Michelle Branch’s Music Is Murdered on Music Row

When Grammy award-winning singer/songwriter Michelle Branch decided to “go country,” first as a duo with friend Jessica Harp in 2005, and then as a solo artist in 2007, she had no idea what she was getting into.

Michelle released two platinum-selling albums in the mainstream markets in the early-2000’s, The Spirit Room and Hotel Paper, and in 2003 won the Grammy for Best New Artist. Everything seemed to be going right for Michelle, until she headed to Nashville to make the solo country album Everything Comes and Goes for Warner Music Nashville; “Nashville” being the optimum word. Suddenly a young woman who prided herself in writing her own songs and forging her own style had to become aware that country music works differently, much differently.

As much as it irks me when mainstream/pop stars want to sully up to the lucrative pop country teat and get their fill, the debilitating manner with which most artists are dealt with by Nashville’s major labels is a much bigger problem, and Michelle Branch’s story is an excellent example. She finished recording her country album in 2007, hoping for it to come out in the Summer. Over three years later, the album is still not released. In a letter to her fans, she explains in detail why there has been so much drama with the album release, and at the same time, reveals some deep-rooted, systemic problems with how some of Nashville’s major labels interface with their artists.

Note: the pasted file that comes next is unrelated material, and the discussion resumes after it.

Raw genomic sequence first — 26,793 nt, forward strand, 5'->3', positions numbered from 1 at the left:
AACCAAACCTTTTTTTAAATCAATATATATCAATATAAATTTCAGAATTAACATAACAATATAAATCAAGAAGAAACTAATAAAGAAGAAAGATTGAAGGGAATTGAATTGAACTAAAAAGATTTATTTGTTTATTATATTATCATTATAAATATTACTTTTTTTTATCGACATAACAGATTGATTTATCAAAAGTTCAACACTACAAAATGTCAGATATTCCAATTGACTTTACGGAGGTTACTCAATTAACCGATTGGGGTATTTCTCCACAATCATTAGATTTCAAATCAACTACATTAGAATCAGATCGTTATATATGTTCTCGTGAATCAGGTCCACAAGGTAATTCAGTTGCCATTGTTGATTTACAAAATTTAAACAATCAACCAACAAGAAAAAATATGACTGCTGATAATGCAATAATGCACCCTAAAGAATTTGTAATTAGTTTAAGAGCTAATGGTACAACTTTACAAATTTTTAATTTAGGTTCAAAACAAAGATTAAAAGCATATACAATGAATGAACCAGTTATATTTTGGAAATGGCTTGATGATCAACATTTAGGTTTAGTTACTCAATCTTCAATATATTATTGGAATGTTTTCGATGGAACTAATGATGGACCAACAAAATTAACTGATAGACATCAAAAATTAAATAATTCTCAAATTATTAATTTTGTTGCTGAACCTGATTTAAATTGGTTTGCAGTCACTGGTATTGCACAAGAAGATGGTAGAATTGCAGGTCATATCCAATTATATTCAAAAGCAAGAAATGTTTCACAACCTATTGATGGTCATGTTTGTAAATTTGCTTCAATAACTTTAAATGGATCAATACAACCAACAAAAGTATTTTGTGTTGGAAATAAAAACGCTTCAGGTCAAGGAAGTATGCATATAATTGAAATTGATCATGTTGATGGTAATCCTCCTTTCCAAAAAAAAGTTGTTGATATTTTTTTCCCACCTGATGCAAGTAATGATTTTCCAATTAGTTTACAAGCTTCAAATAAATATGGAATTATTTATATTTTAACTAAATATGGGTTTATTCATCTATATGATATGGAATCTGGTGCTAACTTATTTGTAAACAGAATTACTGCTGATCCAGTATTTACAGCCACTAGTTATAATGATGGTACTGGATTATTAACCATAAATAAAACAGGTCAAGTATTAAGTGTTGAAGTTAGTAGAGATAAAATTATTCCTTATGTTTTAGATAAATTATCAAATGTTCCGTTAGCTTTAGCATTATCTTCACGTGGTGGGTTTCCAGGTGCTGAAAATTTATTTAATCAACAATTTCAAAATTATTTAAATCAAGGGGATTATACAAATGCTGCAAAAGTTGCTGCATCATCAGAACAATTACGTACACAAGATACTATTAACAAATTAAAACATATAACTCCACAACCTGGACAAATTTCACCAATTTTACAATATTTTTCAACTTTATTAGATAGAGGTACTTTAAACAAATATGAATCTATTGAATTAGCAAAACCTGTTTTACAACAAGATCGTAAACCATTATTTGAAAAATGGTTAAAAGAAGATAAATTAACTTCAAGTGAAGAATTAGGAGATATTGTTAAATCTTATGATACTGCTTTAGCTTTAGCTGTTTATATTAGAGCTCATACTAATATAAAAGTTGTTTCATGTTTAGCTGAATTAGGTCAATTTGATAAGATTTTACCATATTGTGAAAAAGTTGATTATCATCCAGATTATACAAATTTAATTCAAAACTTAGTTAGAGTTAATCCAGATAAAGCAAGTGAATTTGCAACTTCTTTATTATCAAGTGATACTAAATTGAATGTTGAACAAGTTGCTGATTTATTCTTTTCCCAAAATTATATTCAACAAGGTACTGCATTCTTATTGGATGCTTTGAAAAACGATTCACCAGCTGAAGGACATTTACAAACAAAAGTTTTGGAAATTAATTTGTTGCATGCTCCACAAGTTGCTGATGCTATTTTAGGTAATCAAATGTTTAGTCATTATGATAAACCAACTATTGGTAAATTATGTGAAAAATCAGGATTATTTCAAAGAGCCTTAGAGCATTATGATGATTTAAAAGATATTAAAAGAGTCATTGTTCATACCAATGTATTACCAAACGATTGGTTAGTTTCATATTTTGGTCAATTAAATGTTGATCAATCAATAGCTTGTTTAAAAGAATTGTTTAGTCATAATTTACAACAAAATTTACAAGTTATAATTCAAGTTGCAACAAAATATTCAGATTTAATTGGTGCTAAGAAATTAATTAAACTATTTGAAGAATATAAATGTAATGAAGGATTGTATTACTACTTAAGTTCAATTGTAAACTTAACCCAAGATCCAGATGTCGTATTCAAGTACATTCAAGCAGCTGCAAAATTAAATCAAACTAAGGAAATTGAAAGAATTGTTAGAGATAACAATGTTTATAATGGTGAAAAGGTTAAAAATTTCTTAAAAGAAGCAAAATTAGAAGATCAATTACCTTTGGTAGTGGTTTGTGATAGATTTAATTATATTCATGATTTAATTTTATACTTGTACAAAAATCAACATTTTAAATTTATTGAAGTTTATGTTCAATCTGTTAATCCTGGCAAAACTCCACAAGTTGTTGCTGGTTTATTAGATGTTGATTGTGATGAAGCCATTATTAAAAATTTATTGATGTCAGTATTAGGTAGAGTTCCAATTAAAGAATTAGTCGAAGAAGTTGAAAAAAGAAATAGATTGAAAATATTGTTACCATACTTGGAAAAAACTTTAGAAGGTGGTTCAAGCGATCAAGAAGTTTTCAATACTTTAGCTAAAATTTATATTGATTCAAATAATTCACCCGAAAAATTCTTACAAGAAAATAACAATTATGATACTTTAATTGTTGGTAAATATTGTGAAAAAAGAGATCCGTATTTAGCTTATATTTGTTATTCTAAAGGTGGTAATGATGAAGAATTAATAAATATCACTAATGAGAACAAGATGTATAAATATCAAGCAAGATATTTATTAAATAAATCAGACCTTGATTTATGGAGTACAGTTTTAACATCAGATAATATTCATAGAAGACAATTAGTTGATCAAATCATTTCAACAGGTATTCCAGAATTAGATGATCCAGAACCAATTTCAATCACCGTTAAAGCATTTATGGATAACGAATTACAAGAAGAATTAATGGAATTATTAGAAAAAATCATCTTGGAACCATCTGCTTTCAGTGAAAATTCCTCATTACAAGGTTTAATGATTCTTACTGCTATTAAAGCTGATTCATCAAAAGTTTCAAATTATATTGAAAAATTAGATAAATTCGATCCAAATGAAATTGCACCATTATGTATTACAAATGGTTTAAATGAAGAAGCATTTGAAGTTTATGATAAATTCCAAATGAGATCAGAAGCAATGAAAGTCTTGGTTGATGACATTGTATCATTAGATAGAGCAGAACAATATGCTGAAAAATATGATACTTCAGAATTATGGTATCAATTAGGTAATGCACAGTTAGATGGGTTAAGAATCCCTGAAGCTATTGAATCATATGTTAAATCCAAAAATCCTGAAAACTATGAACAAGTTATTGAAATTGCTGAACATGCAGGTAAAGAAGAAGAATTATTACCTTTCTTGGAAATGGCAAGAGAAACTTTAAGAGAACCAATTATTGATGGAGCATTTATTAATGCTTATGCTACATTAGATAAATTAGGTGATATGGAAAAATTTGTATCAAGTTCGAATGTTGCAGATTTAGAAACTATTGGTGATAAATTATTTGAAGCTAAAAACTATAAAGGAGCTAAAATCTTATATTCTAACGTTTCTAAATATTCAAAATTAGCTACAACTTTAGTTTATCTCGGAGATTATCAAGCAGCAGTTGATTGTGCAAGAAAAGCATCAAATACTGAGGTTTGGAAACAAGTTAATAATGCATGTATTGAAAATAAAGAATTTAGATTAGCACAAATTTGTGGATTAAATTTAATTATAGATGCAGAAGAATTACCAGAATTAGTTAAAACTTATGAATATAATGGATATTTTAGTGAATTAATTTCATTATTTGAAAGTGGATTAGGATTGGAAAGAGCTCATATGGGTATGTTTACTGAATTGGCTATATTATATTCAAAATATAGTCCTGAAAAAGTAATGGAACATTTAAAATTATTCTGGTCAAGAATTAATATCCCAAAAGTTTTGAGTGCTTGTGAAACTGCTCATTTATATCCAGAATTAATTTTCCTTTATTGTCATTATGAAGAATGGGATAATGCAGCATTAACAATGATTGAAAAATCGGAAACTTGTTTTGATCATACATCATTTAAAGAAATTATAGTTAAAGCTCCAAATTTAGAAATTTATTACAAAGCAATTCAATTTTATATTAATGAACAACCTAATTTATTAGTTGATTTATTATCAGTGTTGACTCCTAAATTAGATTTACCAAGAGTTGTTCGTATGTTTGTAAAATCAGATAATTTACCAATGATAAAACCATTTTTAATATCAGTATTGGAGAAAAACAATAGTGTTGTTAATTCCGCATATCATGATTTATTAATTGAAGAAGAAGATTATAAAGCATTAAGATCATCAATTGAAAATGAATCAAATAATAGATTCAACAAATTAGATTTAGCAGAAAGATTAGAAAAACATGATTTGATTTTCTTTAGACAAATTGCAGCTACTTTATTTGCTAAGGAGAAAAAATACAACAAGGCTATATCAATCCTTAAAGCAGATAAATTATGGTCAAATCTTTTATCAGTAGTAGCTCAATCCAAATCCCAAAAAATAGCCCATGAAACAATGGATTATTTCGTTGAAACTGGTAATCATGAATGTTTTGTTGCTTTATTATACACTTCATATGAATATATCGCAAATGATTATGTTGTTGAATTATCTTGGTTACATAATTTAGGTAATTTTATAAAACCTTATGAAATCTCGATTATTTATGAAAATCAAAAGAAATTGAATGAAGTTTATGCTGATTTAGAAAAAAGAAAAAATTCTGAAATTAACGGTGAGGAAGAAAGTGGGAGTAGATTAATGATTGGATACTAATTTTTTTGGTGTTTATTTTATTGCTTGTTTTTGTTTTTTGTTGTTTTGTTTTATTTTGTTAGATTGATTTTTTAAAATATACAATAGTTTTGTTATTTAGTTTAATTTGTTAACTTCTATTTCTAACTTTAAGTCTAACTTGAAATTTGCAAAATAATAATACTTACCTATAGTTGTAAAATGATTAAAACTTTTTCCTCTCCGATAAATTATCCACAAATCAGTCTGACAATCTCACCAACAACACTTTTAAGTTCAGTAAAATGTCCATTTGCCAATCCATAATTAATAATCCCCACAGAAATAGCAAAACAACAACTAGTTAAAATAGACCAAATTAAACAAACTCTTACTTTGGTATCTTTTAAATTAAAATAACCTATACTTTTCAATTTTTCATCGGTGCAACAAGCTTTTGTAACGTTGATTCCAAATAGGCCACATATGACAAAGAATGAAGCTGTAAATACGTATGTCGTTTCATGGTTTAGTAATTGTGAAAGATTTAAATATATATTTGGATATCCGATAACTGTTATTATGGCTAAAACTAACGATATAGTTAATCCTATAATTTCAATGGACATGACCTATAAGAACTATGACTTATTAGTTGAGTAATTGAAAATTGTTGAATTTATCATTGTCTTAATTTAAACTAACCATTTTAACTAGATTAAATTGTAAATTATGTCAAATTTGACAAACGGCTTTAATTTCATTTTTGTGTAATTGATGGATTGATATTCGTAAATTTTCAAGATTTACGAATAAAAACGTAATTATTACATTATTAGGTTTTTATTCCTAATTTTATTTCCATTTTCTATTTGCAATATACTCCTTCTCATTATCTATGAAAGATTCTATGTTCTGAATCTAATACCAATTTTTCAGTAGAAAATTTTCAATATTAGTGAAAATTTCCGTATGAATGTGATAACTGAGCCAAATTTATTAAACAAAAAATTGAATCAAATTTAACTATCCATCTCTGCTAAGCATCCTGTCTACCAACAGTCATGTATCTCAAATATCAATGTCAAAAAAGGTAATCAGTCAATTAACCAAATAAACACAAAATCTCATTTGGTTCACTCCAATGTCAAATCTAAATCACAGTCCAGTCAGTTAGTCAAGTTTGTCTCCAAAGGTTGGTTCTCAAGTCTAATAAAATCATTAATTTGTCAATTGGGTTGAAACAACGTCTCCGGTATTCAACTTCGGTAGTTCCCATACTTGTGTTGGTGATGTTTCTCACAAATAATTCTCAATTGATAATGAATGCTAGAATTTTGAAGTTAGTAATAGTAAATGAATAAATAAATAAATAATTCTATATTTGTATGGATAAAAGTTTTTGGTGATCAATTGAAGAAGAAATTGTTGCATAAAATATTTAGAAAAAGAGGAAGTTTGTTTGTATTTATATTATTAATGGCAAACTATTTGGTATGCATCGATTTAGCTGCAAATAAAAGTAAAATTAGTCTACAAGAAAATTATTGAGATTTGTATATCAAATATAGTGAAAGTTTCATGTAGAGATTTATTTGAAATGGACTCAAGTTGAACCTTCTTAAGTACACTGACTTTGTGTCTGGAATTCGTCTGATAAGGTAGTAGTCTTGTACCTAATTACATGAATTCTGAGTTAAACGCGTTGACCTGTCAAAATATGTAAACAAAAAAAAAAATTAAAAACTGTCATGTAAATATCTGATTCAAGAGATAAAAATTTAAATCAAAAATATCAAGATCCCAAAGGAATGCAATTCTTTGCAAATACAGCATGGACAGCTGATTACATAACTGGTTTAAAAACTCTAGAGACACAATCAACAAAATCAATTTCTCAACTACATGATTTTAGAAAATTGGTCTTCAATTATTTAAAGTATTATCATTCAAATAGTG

It has not been the easiest ride emotionally or creatively. It seemed like every time I had a leg up and the light at the end of the tunnel was drawing nearer, something would happen and dramatically alter the course.

I am so proud of this album and I so desperately wanted to share it with you. So many people crossed my path and gave their two cents about who I was and what I should sound like, that by the end of the day my original vision had been lost and buried. For the first time ever I found myself in a position where I was trying to appease someone else. I’m heartbroken that you might never hear the original version of this album as I had intended. I’ve had my moment of grief and I think the only way I can get through it is by moving forward.

Michelle has now decided to scrap the project she has been fighting for for over 3 years, and focus on something completely new. A condensed version of the album has been released.

Nothing is more beautiful, more uplifting, and more fulfilling than the pure, unaltered germ of human creativity and inspiration. I have little doubt that the only difference between Michelle Branch and many other popular country artists is that Michelle is willing to guard that germ at any cost, and others are not. Making albums for most pure artists is like giving birth. And for Michelle, to put so much effort and time into a project, and to put her career on hold for something she believed in, only to have it ultimately fail, must feel like a miscarriage. It is yet another murder on Music Row.